Severe Weather Awareness Week: Local tornado history and debunking tornado myths

NOTE: Ohio will conduct a statewide tornado drill on Wednesday, March 20 at 9:50 AM. Weather radios will alert and communities across the state will activate (test) outdoor tornado sirens. The WEA (Wireless Emergency Alert) system will be tested as well.

There were a total of 18 tornadoes that struck Ohio last year. That’s just below the average number the state usually receives – 19. Compare that to 2017 when Ohio had 39 tornadoes.

Tuscarawas County has had 14 tornado touchdowns since 1950. All tornadoes locally have been categorized as EF-2 or weaker. The last tornado to cause significant damage was the 2013 EF-1 tornado that went through Mineral City. That’s still pretty fresh in the minds of most locals.

Tornadoes have been recorded in every month of the year in Ohio – yes, even in the dead of winter. But our peak tornado season runs April through July.


Tornadoes are like magic to most of us. A lot of folks have some pretty wild ideas about them. Most of what they believe is based on old information or maybe even folklore. Many stories and myths surround tornadoes and some of them almost make sense.

Here are some of the most common myths surrounding tornadoes along with the facts:

I would like to add one more common myth – the myth that radar ALWAYS picks up tornado signatures and we will ALWAYS get a warning. The truth is we’re pretty far out from the radar beams emitted from both the Pittsburgh and Cleveland NWS radars. Since radar signals travel in straight lines, the radar beans tend to overshoot our area when they pass over.

That’s why we need storm spotters. Storm spotters can fill in this radar gap. If you would like to become a spotter for NWS, see my note at the end of this article.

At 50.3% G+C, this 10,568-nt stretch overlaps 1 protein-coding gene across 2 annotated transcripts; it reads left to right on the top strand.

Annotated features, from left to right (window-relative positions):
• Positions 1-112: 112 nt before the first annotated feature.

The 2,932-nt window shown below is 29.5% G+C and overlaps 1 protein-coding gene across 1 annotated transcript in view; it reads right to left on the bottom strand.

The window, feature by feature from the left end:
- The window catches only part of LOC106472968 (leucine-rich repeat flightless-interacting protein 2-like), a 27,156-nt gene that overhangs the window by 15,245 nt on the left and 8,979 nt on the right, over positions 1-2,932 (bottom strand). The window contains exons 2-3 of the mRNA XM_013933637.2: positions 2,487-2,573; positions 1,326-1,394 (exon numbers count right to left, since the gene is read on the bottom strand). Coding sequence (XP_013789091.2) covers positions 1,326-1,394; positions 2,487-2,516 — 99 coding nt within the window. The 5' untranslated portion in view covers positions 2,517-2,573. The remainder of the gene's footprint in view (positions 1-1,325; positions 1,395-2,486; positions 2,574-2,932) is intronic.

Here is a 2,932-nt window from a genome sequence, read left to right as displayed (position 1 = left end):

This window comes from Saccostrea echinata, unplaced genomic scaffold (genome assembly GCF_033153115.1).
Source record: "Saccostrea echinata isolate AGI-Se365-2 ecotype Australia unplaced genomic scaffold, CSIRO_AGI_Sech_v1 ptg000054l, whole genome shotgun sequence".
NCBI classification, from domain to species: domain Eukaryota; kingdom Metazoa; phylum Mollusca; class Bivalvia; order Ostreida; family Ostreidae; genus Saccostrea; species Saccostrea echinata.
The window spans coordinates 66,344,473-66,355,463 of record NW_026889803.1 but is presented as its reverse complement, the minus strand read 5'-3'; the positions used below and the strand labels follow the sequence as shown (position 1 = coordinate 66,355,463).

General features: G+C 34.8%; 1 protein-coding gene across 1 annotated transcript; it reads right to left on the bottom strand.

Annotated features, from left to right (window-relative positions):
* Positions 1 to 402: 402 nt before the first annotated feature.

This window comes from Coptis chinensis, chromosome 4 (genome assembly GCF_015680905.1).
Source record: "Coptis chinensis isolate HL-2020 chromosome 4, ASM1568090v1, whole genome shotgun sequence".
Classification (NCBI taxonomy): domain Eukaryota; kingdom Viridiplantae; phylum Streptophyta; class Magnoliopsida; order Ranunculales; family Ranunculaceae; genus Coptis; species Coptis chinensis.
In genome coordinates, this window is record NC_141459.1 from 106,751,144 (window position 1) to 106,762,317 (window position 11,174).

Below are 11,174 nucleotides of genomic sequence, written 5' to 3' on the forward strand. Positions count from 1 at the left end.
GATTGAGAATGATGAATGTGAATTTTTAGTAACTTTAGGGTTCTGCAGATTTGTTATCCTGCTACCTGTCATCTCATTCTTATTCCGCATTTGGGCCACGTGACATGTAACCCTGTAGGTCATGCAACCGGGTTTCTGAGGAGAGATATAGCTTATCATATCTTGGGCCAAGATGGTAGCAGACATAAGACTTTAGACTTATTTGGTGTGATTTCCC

Paying attention, staying informed and planning ahead will lower the chance of injury or death in the event that severe weather, such as a tornado, strikes.

  1. Pay attention to the weather and to weather reports. Meteorologists can predict or forecast when conditions might be right for a tornado to develop a couple of days in advance. Don’t end up injured or dead because you were too busy to pay attention.
  2. Ensure that everyone knows the signs of a tornado, including a rotating, funnel-shaped cloud, an approaching cloud of debris, or a loud roar – similar to a freight train. The key word is rotating. Not every low-hanging cloud is a tornado.
  3. Have a plan. Make sure every family member knows where your safe space is and how to get there quickly. Here in the Valley, most homes have basements and this will be your safest place during a tornado.
  4. Mobile homes, vehicles, and underpasses are NOT SAFE places. If you live in a mobile home, know where you can have sturdy shelter AHEAD of time and how you’re going to get there quickly.
  5. Know the difference between a Tornado WATCH and a Tornado WARNING. A WATCH means that tornadoes are possible. A WARNING means a tornado is happening.


The Pittsburgh NWS office offers a couple of opportunities for FREE spotter training locally. The first is an online course that is scheduled for March 30. You can participate in this from your own home.

The second class will be conducted on April 9 at 6:30 PM at Tuscora Park in New Philadelphia.

Both classes require pre-registration. You can register online HERE. There is no fee for either session.




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